Axel Sandemose

Article

August 13, 2022

Aksel Sandemose (born 19 March 1899 in Nykøbing Mors, died 6 August 1965 in Copenhagen) was a Danish-born writer, known for the psychological novels En sjømann går i land (1931) and En flyktning krysser sitt spor (1933). He is particularly known as the man behind the Janteloven, a text about the unwritten "laws" that characterize many small Scandinavian communities. Sandemose emigrated to Norway in 1929 and wrote in Norwegian, but with elements of Danish. With over 300 articles, Sandemose was among the biggest contributors to the magazine Aktuell in the years 1945–1965. Sandemose wrote in many genres in Aktuell. Among other things, he reported on the trial against the sex offender Carl Jacob Schnitler and warned against revenge, because he thought Schnitler was a "very sick man".

Life and work

Aksel Sandemose's birth name was Axel Nielsen, but in 1921 he changed his name to Aksel Sandemose, a name connected to his Norwegian mother's family. Growing up in the town of Nykøbing on the island of Mors in the Limfjord in North Jutland provided material for a large part of his writing. His time as a sailor at a young age is also biographical material in his books. Sandemose's mother, who was from Skedsmo outside Oslo, has given the author what he himself has described as "patriotism" towards her homeland. At the suggestion of fellow writer Sigurd Hoel, he settled in Norway in 1930. In Norway, Sandemose immediately established himself as a Norwegian author by translating parts of his Danish writing into Norwegian, including En sjømann går i ashore from 1931. His strong relationship with Norwegian in this early period is expressed, among other things, in the Vinje-inspired one-man magazine Fesjå from 1935, but he only got Norwegian citizenship after the war. A forerunner of the far more extensive one-man magazine Årstidene – Brev fra Kjørkelvik, which appeared in 13 issues in the years 1951–1955. During his first years in Norway, he lived with his first family at Blylaget on Nesodden by Bunnefjorden, the fjord just south of Oslo. Since he was associated with a milieu that worked actively against the German occupying power, he chose to flee to Sweden in 1941. The time in Sweden was a difficult but fruitful time for the author. His second major work, Det svundne er en dröm, was written here and published in Sweden under the title Det gånna är en dröm in 1944. A title that is not a translation of the Norwegian title, as it is a stanza taken from the Swedish poet Dan Andersson's work. After the war, Sandemose moved back to Norway with his new wife, Eva Borgen. Sandemose had long dreamed of moving out of the capital and first thought of Trysil, but the couple came across the disused small farm Kjørkelvik in Søndeled in Aust-Agder in Southern Norway and bought it. After ten good days on the small farm, a tough period began for Sandemose. First he lost his twin son, Espen, and a couple of years later his wife Eva also died. Sandemose has described the events in the Walls around Jericho, a book that he calls a memorial book about those who were close to him. He then moved back to Oslo, where in 1963 he married for the third time. In the spring of 1965, Sandemose fell ill and was admitted to Ullevål hospital. He requested to be moved to the Military Hospital in Copenhagen, where he died in August of the same year. After his third major work, Varulven in 1958, Sandemose was one of the leading candidates for the Nobel Prize in Literature at the end of the fifties. The main works A refugee crosses his track, The lost is a dream and Werewolf have given the author a place in world literature. Sandemose was the father of the inventor Bjarne Sandemose (1926–2013), grandfather of the artist Iben Sandemose and great-grandfather of the film director Mikkel Sandemose. He was also the father of the philosopher and writer Jørgen Sandemose (1945-2019).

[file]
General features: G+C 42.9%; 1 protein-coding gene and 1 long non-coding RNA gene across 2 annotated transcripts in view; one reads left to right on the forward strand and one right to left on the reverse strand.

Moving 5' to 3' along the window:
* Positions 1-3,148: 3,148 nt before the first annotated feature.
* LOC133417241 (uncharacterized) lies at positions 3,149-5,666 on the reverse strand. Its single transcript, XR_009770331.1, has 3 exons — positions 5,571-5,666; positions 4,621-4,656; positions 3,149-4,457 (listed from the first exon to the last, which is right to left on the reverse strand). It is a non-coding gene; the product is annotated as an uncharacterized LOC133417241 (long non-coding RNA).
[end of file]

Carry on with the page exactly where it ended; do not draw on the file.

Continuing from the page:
Bibliography

Novels

1963 – The mutiny on the barque Zuidersee 1961 – Felicia's wedding 1960 – The walls around Jericho 1958 – The Werewolf 1950 - The Adventure of King Rhascall the Seventeenth about a palm-green island 194